38. CRISPR: Science Can't Solve It, Daniel Sarewitz, Nature (June 23, 2015)
    The idea that the risks, benefits and ethical challenges of these emerging technologies are something to be decided by experts is wrong- headed, futile and self-defeating. It misunderstands the role of science in public discussions about technological risk. It seriously underestimates the democratic sources of science's vitality and the capacities of democratic deliberation. And it will further delegitimize and politicize science in modern societies.

  39. Germline Genome-Editing Research and Its Socioethical Implications, Tetsuya Ishii, Trends in Molecular Medicine (June 12, 2015)
    Gene modification has raised tremendous debate in the context of medical beneficence, safety, human dignity, and risk of abuse for eugenics or enhancement. Discussion of moratoria and relevant legislation. Public dialogue is crucial to shape social attitudes towards germline editing.

  40. Brave New Genome, Eric S. Lander, New England Journal of Medicine (June 3, 2015)
    It has been only about a decade since we first read the human genome. We should exercise great caution before we begin to rewrite it.

  41. CRISPR, the Disruptor, Heidi Ledford, Nature News (June 3, 2015)
    A powerful gene-editing technology is the biggest game changer to hit biology since PCR. But with its huge potential come pressing concerns. (Includes multiple infographics and visual timelines.)

  42. Position Statement on Genomic Editing in Human Embryos [pdf], Society for Developmental Biology (April 24, 2015)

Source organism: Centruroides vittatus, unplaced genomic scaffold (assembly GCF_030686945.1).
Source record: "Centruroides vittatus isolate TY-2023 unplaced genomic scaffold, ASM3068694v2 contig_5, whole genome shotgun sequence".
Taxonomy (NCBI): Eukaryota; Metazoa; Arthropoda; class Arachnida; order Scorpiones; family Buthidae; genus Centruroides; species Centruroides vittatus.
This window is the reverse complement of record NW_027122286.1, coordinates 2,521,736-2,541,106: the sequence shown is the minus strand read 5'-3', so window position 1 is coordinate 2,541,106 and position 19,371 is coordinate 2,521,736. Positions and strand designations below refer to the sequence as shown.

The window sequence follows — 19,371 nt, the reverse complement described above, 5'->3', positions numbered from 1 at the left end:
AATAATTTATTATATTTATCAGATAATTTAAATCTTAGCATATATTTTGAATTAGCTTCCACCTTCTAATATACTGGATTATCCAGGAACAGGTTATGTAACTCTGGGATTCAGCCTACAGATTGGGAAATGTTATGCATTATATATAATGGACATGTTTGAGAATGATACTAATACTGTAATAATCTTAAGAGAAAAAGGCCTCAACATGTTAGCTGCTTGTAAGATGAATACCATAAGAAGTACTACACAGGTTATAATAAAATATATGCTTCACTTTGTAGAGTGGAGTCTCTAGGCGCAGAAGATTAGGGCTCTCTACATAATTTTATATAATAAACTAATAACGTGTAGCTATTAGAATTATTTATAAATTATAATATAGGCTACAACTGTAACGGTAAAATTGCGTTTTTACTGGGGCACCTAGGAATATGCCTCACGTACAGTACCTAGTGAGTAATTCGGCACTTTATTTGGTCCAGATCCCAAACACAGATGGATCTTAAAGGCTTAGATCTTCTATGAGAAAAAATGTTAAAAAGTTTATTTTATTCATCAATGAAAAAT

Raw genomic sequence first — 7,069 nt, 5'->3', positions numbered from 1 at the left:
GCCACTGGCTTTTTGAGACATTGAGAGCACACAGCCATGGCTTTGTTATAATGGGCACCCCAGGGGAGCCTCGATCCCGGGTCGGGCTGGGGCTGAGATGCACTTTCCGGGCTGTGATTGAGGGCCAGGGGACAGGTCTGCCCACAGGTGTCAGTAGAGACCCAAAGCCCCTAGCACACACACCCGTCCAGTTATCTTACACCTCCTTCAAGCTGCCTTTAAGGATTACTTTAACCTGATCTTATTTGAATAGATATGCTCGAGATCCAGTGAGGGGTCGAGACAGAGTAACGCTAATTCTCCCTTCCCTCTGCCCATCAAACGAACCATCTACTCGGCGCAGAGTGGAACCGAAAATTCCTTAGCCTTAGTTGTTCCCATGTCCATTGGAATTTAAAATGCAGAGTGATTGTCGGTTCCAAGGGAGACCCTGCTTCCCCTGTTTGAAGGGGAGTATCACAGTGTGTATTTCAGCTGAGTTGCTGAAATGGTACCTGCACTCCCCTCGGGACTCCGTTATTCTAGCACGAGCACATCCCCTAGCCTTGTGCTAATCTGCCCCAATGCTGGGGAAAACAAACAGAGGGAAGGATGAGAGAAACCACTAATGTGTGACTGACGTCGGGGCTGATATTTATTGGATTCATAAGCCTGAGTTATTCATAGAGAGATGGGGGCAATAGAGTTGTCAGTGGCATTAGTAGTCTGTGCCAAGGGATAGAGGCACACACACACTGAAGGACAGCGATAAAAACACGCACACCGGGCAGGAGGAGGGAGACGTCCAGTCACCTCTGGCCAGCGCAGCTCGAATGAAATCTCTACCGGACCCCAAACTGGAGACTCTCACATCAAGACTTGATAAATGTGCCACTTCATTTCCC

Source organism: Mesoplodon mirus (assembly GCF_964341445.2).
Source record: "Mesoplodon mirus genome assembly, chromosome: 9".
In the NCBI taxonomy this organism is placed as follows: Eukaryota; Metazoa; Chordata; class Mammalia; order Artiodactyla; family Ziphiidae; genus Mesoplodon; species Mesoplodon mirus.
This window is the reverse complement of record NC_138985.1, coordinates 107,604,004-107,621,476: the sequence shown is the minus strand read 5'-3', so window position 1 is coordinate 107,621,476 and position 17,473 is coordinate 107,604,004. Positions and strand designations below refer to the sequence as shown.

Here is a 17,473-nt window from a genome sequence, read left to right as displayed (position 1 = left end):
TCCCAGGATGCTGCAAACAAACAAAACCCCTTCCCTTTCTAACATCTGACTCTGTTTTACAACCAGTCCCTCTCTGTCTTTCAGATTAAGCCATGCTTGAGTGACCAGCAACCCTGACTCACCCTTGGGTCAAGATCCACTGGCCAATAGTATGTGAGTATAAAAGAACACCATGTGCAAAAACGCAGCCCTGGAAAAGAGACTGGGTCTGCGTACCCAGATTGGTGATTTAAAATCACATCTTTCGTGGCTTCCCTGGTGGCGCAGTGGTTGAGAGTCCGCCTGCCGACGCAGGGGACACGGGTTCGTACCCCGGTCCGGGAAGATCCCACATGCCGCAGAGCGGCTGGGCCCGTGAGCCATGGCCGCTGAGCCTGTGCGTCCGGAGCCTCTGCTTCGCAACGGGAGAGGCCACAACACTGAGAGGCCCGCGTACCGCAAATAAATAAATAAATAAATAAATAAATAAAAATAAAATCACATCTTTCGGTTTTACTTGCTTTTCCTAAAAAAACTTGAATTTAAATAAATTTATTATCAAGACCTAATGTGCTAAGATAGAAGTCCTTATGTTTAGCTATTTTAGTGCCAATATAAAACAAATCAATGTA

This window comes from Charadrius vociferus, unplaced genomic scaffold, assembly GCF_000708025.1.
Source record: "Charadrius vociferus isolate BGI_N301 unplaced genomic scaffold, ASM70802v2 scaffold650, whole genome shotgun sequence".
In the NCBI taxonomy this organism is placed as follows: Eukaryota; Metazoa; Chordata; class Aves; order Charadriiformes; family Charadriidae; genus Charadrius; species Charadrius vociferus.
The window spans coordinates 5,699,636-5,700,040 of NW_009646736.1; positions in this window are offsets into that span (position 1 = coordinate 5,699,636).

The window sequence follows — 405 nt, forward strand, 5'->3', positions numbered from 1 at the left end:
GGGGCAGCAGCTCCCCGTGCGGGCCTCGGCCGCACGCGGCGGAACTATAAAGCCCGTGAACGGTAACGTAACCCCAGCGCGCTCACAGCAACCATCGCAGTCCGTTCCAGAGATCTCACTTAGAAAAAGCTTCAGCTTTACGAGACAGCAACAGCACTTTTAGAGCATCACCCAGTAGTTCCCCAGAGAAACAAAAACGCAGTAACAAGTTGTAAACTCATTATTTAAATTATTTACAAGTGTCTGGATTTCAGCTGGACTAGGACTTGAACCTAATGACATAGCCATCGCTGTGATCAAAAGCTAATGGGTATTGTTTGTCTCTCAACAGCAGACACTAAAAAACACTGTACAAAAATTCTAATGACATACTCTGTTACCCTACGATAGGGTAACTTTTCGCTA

SDB supports a voluntary moratorium by members of the scientific community on all manipulation of pre-implantation human embryos by genome editing. Such studies raise deep ethical concerns on their and could lead to unanticipated consequences if embryos were then brought to term.

  43. Genetically Modified Humans? Seven Reasons to Say "No," Center for Genetics and Society (May, 2015)
    Crossing the threshold into heritable human genetic alterations has long been considered dangerously unacceptable for both safety and social reasons.

  44. The Lessons of Asilomar for Today's Science, Alexander Capron, The New York Times (May 28, 2015)
    Attempts to use new gene editing techniques to "improve" our descendants raises profound ethical and social issues, and a group dominated by scientists is too self-interested and unrepresentative to take them on.

  45. Let’s talk about the ethics of germline modification, Gregor Wolbring, Impact Ethics (May 27, 2015)
    We need clarity about where the public discussion should take place, what exactly it should focus on, and who should participate.

  46. A Note on Genome Editing, White House Office of Science and Technology Policy (May 26, 2015)
    The Obama Administration believes that altering the human germline for clinical purposes is a line that should not be crossed at this time.

  47. Eugenics Lurk in the Shadow of CRISPR, Robert Pollack, Science (May 22, 2015)
    This opening to germline modification is, simply put, the opening of a return to the agenda of eugenics: the positive selection of "good" versions of the human genome and the weeding out of "bad" versions.

  48. National Academy of Sciences and National Academy of Medicine Announce Initiative on Human Gene Editing, Ralph J. Cicerone and Victor J. Dzau (May 18, 2015)

  49. Splice of Life, Nature editorial (May 6, 2015)
    Now is a good time for a public debate about human germline editing. Voices from civil society outside the closeted worlds of science, bioethics and regulation be heard, and their viewpoints must help to set the terms of the debate.